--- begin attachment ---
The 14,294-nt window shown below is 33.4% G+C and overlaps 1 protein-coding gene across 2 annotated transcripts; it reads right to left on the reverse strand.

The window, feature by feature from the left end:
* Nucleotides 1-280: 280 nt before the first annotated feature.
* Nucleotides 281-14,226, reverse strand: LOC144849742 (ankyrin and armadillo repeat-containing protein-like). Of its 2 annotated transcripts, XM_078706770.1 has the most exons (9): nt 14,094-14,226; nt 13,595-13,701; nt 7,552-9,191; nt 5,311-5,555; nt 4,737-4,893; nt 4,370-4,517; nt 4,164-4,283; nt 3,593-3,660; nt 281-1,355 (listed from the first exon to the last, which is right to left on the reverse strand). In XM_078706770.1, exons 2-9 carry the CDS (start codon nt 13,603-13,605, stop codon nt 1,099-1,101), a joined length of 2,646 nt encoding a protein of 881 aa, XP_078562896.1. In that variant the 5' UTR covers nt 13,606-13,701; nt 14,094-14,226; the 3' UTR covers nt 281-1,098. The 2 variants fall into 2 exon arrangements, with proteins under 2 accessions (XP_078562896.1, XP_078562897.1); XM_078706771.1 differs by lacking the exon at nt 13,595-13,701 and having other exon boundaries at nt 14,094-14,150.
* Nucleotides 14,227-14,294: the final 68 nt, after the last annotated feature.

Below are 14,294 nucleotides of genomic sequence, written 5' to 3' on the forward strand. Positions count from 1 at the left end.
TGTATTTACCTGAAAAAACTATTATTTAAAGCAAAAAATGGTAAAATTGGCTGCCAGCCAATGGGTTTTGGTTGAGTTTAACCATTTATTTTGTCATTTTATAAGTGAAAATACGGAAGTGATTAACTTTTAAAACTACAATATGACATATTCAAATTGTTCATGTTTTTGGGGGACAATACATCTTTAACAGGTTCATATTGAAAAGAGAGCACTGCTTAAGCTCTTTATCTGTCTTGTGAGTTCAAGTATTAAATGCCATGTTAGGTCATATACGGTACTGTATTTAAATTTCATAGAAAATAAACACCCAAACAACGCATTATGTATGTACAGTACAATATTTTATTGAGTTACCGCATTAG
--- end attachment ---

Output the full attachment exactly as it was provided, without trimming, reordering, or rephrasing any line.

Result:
The 14,294-nt window shown below is 33.4% G+C and overlaps 1 protein-coding gene across 2 annotated transcripts; it reads right to left on the reverse strand.

The window, feature by feature from the left end:
* Nucleotides 1-280: 280 nt before the first annotated feature.
* Nucleotides 281-14,226, reverse strand: LOC144849742 (ankyrin and armadillo repeat-containing protein-like). Of its 2 annotated transcripts, XM_078706770.1 has the most exons (9): nt 14,094-14,226; nt 13,595-13,701; nt 7,552-9,191; nt 5,311-5,555; nt 4,737-4,893; nt 4,370-4,517; nt 4,164-4,283; nt 3,593-3,660; nt 281-1,355 (listed from the first exon to the last, which is right to left on the reverse strand). In XM_078706770.1, exons 2-9 carry the CDS (start codon nt 13,603-13,605, stop codon nt 1,099-1,101), a joined length of 2,646 nt encoding a protein of 881 aa, XP_078562896.1. In that variant the 5' UTR covers nt 13,606-13,701; nt 14,094-14,226; the 3' UTR covers nt 281-1,098. The 2 variants fall into 2 exon arrangements, with proteins under 2 accessions (XP_078562896.1, XP_078562897.1); XM_078706771.1 differs by lacking the exon at nt 13,595-13,701 and having other exon boundaries at nt 14,094-14,150.
* Nucleotides 14,227-14,294: the final 68 nt, after the last annotated feature.

Below are 14,294 nucleotides of genomic sequence, written 5' to 3' on the forward strand. Positions count from 1 at the left end.
TGTATTTACCTGAAAAAACTATTATTTAAAGCAAAAAATGGTAAAATTGGCTGCCAGCCAATGGGTTTTGGTTGAGTTTAACCATTTATTTTGTCATTTTATAAGTGAAAATACGGAAGTGATTAACTTTTAAAACTACAATATGACATATTCAAATTGTTCATGTTTTTGGGGGACAATACATCTTTAACAGGTTCATATTGAAAAGAGAGCACTGCTTAAGCTCTTTATCTGTCTTGTGAGTTCAAGTATTAAATGCCATGTTAGGTCATATACGGTACTGTATTTAAATTTCATAGAAAATAAACACCCAAACAACGCATTATGTATGTACAGTACAATATTTTATTGAGTTACCGCATTAG